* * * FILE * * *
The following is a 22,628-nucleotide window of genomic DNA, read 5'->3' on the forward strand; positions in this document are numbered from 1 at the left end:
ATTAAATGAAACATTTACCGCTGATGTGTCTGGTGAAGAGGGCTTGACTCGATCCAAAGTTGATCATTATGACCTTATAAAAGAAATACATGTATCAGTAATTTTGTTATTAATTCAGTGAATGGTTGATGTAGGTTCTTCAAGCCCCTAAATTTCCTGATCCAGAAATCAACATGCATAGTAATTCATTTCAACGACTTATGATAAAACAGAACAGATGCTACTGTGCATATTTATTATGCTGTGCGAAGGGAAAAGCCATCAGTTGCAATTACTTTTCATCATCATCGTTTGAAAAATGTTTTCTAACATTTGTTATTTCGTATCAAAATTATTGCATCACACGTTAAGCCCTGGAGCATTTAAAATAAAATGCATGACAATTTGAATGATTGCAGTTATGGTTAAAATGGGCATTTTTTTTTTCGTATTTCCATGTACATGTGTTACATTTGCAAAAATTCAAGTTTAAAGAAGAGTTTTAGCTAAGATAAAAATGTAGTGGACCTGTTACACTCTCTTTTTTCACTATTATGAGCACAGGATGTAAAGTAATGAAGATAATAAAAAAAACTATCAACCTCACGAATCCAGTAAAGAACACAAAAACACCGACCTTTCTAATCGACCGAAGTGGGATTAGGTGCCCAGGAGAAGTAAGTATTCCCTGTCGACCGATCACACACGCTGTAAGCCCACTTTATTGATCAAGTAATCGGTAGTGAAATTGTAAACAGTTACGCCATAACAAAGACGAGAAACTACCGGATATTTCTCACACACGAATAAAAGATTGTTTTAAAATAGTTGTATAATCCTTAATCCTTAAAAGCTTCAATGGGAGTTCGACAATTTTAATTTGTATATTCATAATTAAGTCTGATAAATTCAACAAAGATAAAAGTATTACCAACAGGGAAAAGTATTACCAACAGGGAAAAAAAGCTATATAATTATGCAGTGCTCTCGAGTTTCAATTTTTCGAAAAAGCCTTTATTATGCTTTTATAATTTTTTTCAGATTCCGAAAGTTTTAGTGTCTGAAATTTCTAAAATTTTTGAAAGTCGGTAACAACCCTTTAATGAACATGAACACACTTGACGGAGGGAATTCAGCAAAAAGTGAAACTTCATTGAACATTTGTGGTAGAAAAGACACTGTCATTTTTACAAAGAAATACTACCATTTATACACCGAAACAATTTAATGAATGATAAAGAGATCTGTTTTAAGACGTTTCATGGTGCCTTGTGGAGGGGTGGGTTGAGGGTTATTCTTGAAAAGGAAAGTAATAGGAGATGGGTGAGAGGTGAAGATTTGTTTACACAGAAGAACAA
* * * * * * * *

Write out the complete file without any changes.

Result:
The following is a 22,628-nucleotide window of genomic DNA, read 5'->3' on the forward strand; positions in this document are numbered from 1 at the left end:
ATTAAATGAAACATTTACCGCTGATGTGTCTGGTGAAGAGGGCTTGACTCGATCCAAAGTTGATCATTATGACCTTATAAAAGAAATACATGTATCAGTAATTTTGTTATTAATTCAGTGAATGGTTGATGTAGGTTCTTCAAGCCCCTAAATTTCCTGATCCAGAAATCAACATGCATAGTAATTCATTTCAACGACTTATGATAAAACAGAACAGATGCTACTGTGCATATTTATTATGCTGTGCGAAGGGAAAAGCCATCAGTTGCAATTACTTTTCATCATCATCGTTTGAAAAATGTTTTCTAACATTTGTTATTTCGTATCAAAATTATTGCATCACACGTTAAGCCCTGGAGCATTTAAAATAAAATGCATGACAATTTGAATGATTGCAGTTATGGTTAAAATGGGCATTTTTTTTTTCGTATTTCCATGTACATGTGTTACATTTGCAAAAATTCAAGTTTAAAGAAGAGTTTTAGCTAAGATAAAAATGTAGTGGACCTGTTACACTCTCTTTTTTCACTATTATGAGCACAGGATGTAAAGTAATGAAGATAATAAAAAAAACTATCAACCTCACGAATCCAGTAAAGAACACAAAAACACCGACCTTTCTAATCGACCGAAGTGGGATTAGGTGCCCAGGAGAAGTAAGTATTCCCTGTCGACCGATCACACACGCTGTAAGCCCACTTTATTGATCAAGTAATCGGTAGTGAAATTGTAAACAGTTACGCCATAACAAAGACGAGAAACTACCGGATATTTCTCACACACGAATAAAAGATTGTTTTAAAATAGTTGTATAATCCTTAATCCTTAAAAGCTTCAATGGGAGTTCGACAATTTTAATTTGTATATTCATAATTAAGTCTGATAAATTCAACAAAGATAAAAGTATTACCAACAGGGAAAAGTATTACCAACAGGGAAAAAAAGCTATATAATTATGCAGTGCTCTCGAGTTTCAATTTTTCGAAAAAGCCTTTATTATGCTTTTATAATTTTTTTCAGATTCCGAAAGTTTTAGTGTCTGAAATTTCTAAAATTTTTGAAAGTCGGTAACAACCCTTTAATGAACATGAACACACTTGACGGAGGGAATTCAGCAAAAAGTGAAACTTCATTGAACATTTGTGGTAGAAAAGACACTGTCATTTTTACAAAGAAATACTACCATTTATACACCGAAACAATTTAATGAATGATAAAGAGATCTGTTTTAAGACGTTTCATGGTGCCTTGTGGAGGGGTGGGTTGAGGGTTATTCTTGAAAAGGAAAGTAATAGGAGATGGGTGAGAGGTGAAGATTTGTTTACACAGAAGAACAA